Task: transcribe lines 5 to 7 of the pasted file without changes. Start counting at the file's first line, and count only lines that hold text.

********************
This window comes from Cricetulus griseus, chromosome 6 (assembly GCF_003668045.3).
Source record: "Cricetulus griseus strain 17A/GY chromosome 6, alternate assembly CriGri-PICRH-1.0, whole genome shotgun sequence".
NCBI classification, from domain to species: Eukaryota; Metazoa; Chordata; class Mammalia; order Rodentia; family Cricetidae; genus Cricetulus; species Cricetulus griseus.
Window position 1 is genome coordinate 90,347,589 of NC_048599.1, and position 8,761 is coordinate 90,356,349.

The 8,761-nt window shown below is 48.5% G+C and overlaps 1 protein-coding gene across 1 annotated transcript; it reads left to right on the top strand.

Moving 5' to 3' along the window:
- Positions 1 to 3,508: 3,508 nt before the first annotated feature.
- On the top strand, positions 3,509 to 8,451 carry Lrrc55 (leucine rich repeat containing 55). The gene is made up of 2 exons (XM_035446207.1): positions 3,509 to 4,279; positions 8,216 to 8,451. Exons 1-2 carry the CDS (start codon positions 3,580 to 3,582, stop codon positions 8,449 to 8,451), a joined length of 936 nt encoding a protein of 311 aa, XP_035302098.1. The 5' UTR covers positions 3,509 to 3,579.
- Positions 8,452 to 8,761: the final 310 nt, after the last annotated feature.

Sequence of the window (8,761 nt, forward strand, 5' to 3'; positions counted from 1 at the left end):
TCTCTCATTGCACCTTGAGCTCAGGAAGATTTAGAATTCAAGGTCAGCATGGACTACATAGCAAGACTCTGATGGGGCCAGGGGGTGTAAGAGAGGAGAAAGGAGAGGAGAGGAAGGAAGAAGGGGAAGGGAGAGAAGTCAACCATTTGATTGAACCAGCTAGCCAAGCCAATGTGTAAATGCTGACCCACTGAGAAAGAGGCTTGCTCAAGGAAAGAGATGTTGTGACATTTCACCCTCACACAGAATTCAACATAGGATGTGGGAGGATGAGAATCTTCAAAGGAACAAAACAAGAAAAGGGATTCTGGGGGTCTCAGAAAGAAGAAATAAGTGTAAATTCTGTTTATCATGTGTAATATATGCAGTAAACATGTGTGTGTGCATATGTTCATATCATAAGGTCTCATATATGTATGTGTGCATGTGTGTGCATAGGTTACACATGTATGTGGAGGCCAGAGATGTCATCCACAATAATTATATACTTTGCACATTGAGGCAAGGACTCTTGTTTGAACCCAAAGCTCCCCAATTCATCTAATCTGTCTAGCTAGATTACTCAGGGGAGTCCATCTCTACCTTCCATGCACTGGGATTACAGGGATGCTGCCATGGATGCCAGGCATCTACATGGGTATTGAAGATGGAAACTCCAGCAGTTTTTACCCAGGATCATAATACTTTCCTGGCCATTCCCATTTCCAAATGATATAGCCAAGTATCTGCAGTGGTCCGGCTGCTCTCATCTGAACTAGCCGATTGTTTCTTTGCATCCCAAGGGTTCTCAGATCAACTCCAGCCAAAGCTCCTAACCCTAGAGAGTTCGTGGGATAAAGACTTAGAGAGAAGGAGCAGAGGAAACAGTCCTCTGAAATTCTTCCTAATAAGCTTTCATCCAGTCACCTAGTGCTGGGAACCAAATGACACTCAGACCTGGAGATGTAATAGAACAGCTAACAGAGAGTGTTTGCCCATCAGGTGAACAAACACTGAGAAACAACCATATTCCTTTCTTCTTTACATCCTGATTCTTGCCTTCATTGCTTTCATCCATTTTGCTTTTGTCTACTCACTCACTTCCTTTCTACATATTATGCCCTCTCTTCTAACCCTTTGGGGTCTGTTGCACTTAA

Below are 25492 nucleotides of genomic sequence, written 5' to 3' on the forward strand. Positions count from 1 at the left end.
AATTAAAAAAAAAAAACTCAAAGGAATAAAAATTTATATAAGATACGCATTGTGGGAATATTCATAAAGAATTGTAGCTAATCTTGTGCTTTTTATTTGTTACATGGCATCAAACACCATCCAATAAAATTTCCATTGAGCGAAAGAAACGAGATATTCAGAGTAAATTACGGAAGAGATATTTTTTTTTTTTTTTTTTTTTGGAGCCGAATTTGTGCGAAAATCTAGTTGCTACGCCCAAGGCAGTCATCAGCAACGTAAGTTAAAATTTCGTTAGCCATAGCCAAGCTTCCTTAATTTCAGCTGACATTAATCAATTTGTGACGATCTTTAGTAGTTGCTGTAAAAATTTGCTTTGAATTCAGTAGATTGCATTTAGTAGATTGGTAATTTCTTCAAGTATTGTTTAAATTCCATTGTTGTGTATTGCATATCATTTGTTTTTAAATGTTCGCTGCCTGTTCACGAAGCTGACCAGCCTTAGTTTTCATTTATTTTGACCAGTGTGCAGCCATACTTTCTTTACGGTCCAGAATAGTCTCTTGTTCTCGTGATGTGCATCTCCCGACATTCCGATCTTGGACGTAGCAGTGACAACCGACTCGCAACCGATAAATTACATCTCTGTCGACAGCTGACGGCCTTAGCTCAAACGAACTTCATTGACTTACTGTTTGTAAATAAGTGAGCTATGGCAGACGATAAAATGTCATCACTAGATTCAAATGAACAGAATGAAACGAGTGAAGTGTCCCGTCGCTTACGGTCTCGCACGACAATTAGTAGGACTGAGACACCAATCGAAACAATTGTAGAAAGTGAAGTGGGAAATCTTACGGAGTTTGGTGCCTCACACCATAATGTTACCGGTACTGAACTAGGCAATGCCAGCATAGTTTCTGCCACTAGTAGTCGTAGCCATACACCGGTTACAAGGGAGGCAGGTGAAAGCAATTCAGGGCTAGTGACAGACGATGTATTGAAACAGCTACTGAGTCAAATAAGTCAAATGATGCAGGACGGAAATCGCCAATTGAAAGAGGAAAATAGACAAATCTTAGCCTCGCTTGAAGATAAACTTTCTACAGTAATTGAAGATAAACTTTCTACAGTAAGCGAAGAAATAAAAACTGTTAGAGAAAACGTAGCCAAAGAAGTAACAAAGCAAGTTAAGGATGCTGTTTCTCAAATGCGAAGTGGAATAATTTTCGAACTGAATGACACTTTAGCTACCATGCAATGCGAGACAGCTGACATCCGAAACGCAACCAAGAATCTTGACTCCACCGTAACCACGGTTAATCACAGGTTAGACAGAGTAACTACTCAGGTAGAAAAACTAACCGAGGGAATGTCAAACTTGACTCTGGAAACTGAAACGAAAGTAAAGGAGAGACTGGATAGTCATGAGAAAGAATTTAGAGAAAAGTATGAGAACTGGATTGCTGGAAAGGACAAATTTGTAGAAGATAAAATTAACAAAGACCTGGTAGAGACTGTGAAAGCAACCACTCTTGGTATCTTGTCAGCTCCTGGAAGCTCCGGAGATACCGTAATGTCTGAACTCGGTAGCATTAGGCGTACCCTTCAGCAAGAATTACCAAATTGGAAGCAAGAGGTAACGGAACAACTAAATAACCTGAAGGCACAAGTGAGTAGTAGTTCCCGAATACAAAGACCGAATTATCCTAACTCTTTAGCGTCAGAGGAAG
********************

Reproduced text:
The 8,761-nt window shown below is 48.5% G+C and overlaps 1 protein-coding gene across 1 annotated transcript; it reads left to right on the top strand.

Moving 5' to 3' along the window:
- Positions 1 to 3,508: 3,508 nt before the first annotated feature.